Three Frustrations

February 08, 2019

Winter is always a slog for me, and despite my efforts to remain ever optimistic, Vitamin D deficiencies dictate some negativity. This has been a tough week for a whole bunch of reasons. It’s made me think about the types of frustration that are the worst for me. Here’s my top three.


There always seems to be something going on, and somehow all that stuff adds up to nothing. This is my death by a thousand cuts, and it can happen a couple of different ways. Sometimes, there’s just too many externalities and it’s impossible to focus on any damn thing. There’s nothing to do then except accept it, try to deal with or eliminate each externality, and be patient.

“A wealth of information creates a poverty of attention” -Herbert Simon

On the other hand, sometimes I’m just trying to do too many things. I’m really good at context switching, so the inevitable danger is to just take this to the furthest degree and context switch on a per-second basis. But managing this much stuff means you’re not actually doing anything. Each task simply becomes a distraction to your other two second tasks. So instead stop. Go for a walk, come back, and pick just the top thing on the list.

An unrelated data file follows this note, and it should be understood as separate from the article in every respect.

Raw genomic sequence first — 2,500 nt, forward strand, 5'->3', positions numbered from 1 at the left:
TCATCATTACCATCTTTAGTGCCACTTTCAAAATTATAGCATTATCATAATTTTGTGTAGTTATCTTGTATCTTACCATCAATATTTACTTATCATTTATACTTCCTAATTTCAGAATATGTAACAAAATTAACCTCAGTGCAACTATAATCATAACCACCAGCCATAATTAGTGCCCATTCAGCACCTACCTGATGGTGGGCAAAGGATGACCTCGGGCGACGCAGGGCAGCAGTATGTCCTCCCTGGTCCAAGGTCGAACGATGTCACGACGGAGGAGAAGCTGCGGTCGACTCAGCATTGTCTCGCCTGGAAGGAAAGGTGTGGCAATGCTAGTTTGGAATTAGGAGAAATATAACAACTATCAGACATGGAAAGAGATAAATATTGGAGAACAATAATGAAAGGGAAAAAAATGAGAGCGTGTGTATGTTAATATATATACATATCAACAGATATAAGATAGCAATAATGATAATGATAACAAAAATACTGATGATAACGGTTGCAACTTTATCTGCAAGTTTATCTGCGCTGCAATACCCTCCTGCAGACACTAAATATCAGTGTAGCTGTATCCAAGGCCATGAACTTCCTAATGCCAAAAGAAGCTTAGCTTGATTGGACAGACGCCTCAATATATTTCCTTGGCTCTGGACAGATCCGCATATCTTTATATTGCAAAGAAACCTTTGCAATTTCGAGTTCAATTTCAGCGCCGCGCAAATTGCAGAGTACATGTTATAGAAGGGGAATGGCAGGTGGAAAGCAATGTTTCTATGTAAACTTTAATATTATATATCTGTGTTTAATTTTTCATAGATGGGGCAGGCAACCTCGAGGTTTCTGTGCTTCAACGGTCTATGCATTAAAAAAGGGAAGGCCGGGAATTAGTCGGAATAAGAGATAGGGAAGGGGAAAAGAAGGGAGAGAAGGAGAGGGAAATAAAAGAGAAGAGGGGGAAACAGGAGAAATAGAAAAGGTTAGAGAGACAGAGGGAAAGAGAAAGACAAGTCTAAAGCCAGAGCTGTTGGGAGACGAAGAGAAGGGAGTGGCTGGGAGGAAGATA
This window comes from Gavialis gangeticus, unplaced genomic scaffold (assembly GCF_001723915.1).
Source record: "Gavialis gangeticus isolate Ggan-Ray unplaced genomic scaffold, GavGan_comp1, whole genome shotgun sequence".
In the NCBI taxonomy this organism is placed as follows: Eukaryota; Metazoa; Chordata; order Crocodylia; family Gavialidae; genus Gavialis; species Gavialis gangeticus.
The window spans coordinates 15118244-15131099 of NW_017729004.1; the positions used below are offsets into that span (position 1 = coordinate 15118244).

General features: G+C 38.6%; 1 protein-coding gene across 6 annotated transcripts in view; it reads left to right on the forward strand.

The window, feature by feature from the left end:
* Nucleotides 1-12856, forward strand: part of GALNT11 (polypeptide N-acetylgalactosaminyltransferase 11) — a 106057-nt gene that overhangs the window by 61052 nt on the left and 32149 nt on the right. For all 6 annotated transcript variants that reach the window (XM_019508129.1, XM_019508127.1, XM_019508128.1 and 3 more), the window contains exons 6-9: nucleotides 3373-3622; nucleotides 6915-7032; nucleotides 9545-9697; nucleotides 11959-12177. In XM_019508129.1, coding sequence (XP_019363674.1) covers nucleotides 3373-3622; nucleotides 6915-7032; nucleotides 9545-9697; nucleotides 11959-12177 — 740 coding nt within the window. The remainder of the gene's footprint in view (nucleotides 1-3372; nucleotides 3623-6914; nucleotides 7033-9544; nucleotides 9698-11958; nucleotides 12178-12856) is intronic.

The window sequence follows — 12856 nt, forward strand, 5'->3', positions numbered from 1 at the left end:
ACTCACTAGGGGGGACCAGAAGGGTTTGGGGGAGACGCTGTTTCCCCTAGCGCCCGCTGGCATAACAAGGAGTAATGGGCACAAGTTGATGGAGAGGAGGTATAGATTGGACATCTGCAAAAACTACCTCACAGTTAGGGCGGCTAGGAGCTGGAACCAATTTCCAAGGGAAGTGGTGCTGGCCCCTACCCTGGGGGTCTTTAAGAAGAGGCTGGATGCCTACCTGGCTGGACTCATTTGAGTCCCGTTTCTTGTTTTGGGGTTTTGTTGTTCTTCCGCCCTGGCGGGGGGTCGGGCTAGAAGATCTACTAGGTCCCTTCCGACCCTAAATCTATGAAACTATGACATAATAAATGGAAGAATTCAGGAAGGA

The Blank Page

On the other hand, sometimes the opportunity and space to actually do something comes around. You break out the notebook to a new page, open up an empty text editor, get ready and.. nothing happens.

What gives? The blank page is probably the scariest thing there is. If you’re anything like me, you’ve got a thousand different exciting crystal palaces in your head, and you want to see them all become real. But working on a half-built castle is so much easier than breaking ground.

The hardest part is starting. Once you get that out of the way, you’ll find the rest of the journey much easier. - Simon Sinek

The easiest thing to do when staring at a blank page is to revert back to the simplicity of distraction. Or to just continue to dream about your thousand castles.


But every once in awhile, I get past the blank page and do something. Sometimes it feels good, but usually it hurts. The act of creating something is just the repetition of failure and correction. It’s building something wrong first, then learning and fixing it. It’s a thousand little problems that each make you feel dumb.

Success is going from failure to failure with no loss of enthusiasm. - Apocryphal Churchill


It seems to take a lifetime to get past these types of frustrations. But each has a clear counterpoint that will help:

  • To eliminate distractions, construct a time every single day to do the same thing. Make it repetitive and habitual.
  • To surmount the blank page, make your first task your to do list. Once you pick a task, don’t deviate until you’ve achieved an appropriate quanta of progress for evaluation.
  • Start picking larger tasks that take more than one sitting to complete. This way, the blank page problem isn’t every day, it’s just every time you’re ready for the next thing.
  • Define success simply as completion of a task, then learn from it. Give yourself a low bar; if you set the bar too high, you’ll always be too afraid to start.

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